Monday, July 16, 2018

Epilepsy 911: A Special Event at the 2018 ASET Annual Conference

This is a community service event, hosted by ASET, to take place in conjunction with the ASET 2018 Annual Conference in New Orleans.  We are offering a 4 hour educational session for Emergency Service Personnel, EMTs and First Responders, on the topic of urgent care for epilepsy patients.  Neurodiagnostic technologists are also invited to attend, and CEUs will be offered to both EMTs and technologists.

Because Neurodiagnostic Techs really care about their patients and because we work so closely with epilepsy patients, we understand many of the challenges they face.  We know how important it is for the urgent intervention of seizures to be conducted correctly.  Bystanders, family and the first responders have to recognize the event as a seizure, and begin appropriate treatment.  It is not always easy to recognize a seizure that includes atypical symptoms, or pediatric seizures such as infantile spasms.  Appropriate treatment must be started quickly.  Complications and co-morbidities can become life-threatening.  Sudden Unexpected Death in Epilepsy is not well known, even in the medical community! 

We have invited the EMTs in the NOLA area to come to this session on Wed. Aug. 15th, from 1:0Op.m., the day before the ASET annual conference begins.  The course will be held at the Hyatt Regency New Orleans, at 601 Loyola Ave, New Orleans.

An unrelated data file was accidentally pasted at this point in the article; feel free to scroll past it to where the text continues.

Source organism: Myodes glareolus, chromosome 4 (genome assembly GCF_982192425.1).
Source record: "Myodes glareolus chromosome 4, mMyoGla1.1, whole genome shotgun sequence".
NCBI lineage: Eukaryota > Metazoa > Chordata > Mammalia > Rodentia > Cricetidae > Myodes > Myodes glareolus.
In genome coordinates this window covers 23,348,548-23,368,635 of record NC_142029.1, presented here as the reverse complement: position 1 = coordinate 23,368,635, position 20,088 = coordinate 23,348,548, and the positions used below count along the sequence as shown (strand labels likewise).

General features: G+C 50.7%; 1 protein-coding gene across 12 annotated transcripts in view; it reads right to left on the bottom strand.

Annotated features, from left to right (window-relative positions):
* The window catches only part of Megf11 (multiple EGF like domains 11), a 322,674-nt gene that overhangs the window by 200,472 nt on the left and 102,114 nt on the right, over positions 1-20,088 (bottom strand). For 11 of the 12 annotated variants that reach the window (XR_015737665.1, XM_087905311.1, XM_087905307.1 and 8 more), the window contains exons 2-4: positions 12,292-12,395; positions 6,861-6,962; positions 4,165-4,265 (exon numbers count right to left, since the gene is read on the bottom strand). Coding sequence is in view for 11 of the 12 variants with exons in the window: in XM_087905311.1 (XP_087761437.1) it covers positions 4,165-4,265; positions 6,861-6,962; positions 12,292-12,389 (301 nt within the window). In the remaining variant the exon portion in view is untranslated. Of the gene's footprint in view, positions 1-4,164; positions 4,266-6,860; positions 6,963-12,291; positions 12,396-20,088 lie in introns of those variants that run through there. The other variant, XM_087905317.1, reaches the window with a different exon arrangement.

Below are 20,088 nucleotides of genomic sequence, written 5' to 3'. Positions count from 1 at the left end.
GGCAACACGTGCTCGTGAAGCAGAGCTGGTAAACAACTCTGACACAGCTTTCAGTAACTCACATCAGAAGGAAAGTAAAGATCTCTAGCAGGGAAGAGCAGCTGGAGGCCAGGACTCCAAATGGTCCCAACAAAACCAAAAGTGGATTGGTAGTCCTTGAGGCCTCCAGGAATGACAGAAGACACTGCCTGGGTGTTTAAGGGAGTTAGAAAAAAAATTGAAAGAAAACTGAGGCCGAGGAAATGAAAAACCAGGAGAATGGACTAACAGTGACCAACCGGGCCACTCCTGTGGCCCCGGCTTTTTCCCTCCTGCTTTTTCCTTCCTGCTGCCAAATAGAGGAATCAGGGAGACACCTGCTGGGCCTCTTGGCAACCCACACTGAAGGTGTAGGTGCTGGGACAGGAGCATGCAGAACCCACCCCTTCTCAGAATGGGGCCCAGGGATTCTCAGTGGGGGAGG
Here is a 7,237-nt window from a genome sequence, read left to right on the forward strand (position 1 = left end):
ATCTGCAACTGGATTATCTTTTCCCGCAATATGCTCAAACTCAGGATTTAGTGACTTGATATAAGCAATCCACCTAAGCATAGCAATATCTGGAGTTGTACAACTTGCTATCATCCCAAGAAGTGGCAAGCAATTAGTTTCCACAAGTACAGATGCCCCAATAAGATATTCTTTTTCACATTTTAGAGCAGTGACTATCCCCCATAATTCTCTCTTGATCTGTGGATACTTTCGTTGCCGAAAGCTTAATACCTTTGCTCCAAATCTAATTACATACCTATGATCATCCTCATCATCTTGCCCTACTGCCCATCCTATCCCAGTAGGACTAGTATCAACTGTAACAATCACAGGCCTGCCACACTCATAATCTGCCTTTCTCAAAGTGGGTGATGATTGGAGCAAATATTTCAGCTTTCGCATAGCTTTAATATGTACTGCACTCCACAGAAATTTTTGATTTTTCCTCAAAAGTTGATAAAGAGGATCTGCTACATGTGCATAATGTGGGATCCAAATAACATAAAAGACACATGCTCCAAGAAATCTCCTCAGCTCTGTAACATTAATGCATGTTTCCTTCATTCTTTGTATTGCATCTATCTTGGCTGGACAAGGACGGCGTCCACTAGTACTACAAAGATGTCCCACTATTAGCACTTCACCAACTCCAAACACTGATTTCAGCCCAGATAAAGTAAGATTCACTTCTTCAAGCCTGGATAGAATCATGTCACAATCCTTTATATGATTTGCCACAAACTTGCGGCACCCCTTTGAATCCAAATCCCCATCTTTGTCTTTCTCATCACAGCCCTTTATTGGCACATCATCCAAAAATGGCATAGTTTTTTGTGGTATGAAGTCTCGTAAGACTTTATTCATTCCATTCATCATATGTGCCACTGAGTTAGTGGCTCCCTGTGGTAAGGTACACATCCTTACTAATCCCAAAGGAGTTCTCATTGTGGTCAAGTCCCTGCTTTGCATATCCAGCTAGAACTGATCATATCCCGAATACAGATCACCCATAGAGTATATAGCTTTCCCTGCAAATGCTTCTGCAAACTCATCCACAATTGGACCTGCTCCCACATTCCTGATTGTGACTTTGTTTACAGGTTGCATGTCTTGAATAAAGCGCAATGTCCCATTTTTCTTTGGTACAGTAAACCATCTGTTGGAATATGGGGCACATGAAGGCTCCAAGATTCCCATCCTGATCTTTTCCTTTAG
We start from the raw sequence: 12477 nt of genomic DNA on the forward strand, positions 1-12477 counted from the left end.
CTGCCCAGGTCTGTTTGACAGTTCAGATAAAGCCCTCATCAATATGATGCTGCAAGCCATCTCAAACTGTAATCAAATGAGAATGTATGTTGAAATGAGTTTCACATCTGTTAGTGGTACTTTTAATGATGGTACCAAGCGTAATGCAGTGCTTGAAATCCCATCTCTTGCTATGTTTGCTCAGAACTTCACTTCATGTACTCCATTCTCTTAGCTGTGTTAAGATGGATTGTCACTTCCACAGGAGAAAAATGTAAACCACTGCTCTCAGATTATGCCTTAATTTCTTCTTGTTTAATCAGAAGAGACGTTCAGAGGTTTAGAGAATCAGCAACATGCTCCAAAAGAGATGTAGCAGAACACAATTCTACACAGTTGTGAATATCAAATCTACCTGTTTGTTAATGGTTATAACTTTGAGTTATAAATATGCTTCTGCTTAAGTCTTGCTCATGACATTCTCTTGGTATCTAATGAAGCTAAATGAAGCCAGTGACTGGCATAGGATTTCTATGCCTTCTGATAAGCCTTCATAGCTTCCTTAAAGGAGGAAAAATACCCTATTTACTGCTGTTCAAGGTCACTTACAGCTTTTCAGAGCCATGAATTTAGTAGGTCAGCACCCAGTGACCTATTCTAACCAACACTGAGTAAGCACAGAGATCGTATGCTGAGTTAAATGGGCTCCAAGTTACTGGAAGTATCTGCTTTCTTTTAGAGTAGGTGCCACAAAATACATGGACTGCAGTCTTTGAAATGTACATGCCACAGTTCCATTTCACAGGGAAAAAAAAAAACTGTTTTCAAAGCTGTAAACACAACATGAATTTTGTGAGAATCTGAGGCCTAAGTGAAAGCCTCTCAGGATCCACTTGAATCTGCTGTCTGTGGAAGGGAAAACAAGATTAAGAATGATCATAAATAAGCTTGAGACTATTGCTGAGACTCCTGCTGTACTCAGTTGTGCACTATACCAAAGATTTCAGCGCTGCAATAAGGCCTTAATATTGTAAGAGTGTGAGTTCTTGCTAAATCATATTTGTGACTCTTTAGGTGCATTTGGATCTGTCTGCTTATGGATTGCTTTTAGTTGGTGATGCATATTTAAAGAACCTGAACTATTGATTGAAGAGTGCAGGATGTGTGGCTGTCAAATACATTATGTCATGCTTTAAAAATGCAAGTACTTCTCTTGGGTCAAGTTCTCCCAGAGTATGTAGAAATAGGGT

We have four very interesting and informational presentations scheduled, and expert speakers lined up.
For technologists: you can register for this event via the ASET meeting registration form.

For EMTs: please contact me at to register for this event.

Here is the full program description: 

Epilepsy 911 Course description:  This course would include 4 contact hours on topics related to the emergency care of patients with epilepsy.  The goal is to ensure that EMS providers will be able to rapidly recognize various seizure types, conduct a comprehensive initial assessment, and provide appropriate emergency management of seizures. 


Delivery method:  Lecture to include videos of various seizures recorded in the Long Term Epilepsy Monitoring Unit, as well as non-epileptic events.  Handout: seizure classification and symptoms

Learning objectives:

·         list the major categories of seizures according to the International Classification of Seizures

·         recognize symptoms of all seizure types common to adult patients

·         differentiate seizures from non-epileptic events which may resemble seizures

·         consider factors that may have contributed to the seizure

2:00 – 3:00 p.m.   Pediatric and Neonatal Seizures – An Overview of Symptoms and Causes     
 Shannon McGuire , M.D.,
Children’s Hospital, New Orleans                        

Delivery method:  Lecture to include videos of pediatric and neonatal seizures and a description of seizure symptoms, and an overview of pediatric epilepsy syndromes.  Handout: pediatric epileptic syndromes, neonatal seizure symptoms

Learning objectives: